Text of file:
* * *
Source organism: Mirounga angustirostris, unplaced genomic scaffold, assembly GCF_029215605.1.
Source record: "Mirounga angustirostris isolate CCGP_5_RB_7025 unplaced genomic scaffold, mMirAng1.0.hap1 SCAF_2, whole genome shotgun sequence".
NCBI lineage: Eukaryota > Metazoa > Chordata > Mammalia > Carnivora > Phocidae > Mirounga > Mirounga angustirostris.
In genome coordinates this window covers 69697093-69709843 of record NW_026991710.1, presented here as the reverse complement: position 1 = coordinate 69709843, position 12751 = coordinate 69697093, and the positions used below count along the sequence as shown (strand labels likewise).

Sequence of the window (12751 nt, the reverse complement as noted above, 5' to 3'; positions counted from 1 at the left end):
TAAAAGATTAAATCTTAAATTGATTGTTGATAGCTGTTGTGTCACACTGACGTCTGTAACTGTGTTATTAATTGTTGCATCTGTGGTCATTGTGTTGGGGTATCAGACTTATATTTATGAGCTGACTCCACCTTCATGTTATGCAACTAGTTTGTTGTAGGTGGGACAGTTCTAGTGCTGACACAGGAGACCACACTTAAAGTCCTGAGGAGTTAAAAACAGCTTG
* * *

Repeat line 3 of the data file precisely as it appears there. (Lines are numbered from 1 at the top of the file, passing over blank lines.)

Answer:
NCBI lineage: Eukaryota > Metazoa > Chordata > Mammalia > Carnivora > Phocidae > Mirounga > Mirounga angustirostris.